"Wide geographical and ethnic differences--sometimes orders of magnitude--exist in the incidences of breast, cervical, uterine, ovarian, prostate and testicular cancer worldwide. The incidences of breast, prostate and testicular cancer have been increasing. Cervical cancer is decreasing, and uterine and ovarian are fairly stable. The incidence of uterine cancer in the U.S. increased temporarily in the 1970s, coinciding with the use of unopposed estrogen as therapy for menopausal symptoms. There is no evident increase in uterine cancer that would correlate with the recent increase in breast cancer. Estrogens are known to inhibit the proliferation of prostatic carcinoma cells, so one would expect that environmental estrogens would actually have a protective effect against cancer of the prostate.
"An increase in both breast and prostate cancer is not consistent with an effect from an environmental estrogen. The increase in the incidences of breast and prostate cancer appear to be, at least in part and perhaps entirely, the result of increased diagnosis. The increase in the incidence of testicular cancer appears to be real, but at present there is no convincing explanation for this rise. The data are inconsistent with exposure to PCBs and DDT, because increases in testicular cancer began in cohorts before the use of PCBs and DDT. The increases in breast and prostate cancer, on the other hand, are occurring after concentrations of these organochlorine compounds declined markedly in body tissues.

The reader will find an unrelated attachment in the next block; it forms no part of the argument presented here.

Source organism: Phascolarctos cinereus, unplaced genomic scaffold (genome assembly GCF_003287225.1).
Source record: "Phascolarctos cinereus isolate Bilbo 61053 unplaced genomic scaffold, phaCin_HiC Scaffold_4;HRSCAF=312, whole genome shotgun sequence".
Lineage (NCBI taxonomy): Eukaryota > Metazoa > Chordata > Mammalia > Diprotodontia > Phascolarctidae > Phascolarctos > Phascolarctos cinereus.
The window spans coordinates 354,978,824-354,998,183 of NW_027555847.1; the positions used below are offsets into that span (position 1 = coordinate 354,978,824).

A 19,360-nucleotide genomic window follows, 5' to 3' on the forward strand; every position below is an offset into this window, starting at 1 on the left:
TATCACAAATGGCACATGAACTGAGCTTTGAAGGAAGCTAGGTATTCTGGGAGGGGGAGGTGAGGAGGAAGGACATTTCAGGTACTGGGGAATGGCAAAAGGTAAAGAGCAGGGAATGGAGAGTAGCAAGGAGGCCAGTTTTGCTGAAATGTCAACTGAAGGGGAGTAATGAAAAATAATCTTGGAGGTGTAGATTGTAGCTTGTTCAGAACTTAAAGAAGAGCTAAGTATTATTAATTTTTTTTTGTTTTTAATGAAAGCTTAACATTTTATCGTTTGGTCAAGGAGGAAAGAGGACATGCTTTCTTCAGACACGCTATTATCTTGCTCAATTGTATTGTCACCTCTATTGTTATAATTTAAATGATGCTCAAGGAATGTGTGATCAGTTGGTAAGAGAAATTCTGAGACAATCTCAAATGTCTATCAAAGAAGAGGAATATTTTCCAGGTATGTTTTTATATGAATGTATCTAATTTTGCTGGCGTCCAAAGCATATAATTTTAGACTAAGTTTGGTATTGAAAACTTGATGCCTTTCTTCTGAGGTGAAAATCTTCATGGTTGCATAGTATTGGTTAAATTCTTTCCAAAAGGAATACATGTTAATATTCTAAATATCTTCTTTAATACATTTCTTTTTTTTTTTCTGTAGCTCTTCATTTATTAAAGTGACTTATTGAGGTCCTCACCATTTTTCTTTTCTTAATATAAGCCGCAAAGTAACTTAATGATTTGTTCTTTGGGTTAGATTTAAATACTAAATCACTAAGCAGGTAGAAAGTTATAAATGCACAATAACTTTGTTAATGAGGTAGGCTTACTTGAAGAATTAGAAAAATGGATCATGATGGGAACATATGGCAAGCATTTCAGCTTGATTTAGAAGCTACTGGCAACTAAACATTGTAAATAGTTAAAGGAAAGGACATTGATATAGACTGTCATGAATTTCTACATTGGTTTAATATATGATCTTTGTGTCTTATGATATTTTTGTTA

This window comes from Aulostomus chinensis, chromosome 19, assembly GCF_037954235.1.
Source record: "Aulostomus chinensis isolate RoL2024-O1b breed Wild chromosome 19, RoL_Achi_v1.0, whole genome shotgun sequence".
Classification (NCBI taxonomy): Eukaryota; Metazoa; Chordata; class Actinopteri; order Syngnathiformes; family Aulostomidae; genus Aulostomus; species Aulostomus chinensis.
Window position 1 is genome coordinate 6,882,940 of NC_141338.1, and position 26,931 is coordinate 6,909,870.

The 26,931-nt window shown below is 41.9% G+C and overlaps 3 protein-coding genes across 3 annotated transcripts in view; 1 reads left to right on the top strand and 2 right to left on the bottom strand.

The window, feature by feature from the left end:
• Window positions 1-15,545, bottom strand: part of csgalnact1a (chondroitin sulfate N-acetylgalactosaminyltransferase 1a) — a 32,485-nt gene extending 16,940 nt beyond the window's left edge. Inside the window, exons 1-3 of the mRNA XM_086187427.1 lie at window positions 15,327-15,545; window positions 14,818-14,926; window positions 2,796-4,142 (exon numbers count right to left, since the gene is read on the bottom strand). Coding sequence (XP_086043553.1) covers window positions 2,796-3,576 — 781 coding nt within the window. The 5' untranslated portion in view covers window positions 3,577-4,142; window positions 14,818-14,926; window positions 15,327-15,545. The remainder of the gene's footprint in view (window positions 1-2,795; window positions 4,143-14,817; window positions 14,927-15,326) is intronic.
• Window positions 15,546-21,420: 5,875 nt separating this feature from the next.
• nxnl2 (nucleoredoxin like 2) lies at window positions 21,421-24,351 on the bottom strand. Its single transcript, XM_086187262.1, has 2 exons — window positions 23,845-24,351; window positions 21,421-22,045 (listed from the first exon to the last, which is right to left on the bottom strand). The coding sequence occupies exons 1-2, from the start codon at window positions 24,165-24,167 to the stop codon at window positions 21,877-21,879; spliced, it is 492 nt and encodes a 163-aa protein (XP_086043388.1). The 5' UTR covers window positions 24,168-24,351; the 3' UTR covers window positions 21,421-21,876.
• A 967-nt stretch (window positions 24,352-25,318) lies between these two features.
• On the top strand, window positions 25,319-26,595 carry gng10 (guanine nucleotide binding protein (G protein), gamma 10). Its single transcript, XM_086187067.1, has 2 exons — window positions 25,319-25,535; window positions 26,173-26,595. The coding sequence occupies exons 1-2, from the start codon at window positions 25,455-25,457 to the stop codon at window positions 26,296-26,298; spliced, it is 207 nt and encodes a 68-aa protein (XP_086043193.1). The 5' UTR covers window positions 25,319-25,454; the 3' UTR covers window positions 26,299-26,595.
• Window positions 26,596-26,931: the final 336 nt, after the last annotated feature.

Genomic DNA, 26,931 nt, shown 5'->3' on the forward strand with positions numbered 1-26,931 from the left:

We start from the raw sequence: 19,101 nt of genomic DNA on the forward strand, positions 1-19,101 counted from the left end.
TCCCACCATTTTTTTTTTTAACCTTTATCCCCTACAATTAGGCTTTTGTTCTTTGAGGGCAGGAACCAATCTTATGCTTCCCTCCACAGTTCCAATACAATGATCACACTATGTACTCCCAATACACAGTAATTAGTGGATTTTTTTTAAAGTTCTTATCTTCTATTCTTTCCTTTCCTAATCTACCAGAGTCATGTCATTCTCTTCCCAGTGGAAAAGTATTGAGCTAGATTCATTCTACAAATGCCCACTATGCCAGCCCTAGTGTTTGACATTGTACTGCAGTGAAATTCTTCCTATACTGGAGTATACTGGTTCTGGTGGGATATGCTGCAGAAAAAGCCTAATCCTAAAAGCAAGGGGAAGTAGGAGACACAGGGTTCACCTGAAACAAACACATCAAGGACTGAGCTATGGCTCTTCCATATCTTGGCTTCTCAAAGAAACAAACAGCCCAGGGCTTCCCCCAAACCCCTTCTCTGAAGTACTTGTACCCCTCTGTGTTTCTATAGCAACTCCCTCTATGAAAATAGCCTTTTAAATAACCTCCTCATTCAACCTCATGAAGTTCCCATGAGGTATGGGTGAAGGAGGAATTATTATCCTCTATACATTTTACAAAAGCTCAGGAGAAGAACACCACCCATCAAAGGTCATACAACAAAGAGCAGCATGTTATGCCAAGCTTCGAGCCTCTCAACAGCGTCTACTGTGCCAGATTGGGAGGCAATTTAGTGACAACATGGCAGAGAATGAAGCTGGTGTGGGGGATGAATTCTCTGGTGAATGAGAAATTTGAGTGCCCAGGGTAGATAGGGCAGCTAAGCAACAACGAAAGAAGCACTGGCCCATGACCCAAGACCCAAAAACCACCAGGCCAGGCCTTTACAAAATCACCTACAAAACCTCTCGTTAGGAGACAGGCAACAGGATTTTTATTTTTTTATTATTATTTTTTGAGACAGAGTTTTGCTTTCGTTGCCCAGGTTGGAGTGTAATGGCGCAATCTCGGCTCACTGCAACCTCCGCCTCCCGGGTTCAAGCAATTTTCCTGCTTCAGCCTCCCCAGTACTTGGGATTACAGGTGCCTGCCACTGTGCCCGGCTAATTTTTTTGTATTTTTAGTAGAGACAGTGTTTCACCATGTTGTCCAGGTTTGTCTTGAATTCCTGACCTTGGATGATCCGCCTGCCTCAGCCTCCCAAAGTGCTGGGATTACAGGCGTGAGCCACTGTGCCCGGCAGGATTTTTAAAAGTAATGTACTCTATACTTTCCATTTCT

"Geographical differences in sperm counts are so large that the currently available statistics do not permit a conclusion that there has been a worldwide decline in semen quality. The data on endometriosis, cryptorchidism and hypospadias are not of sufficient quality and detail to make any strong inferences regarding exposure to an environmental estrogen.
"In summary, the epidemiological data on cancers of hormonally responsive tissues, sperm counts, endometriosis, cryptorchidism and hypospadias when taken together do not provide evidence, at least at the present, for an effect of exposure to an environmental estrogen; the data are actually contradictory to the notion that exposure to environmental organochlorine compounds has had an effect on these conditions."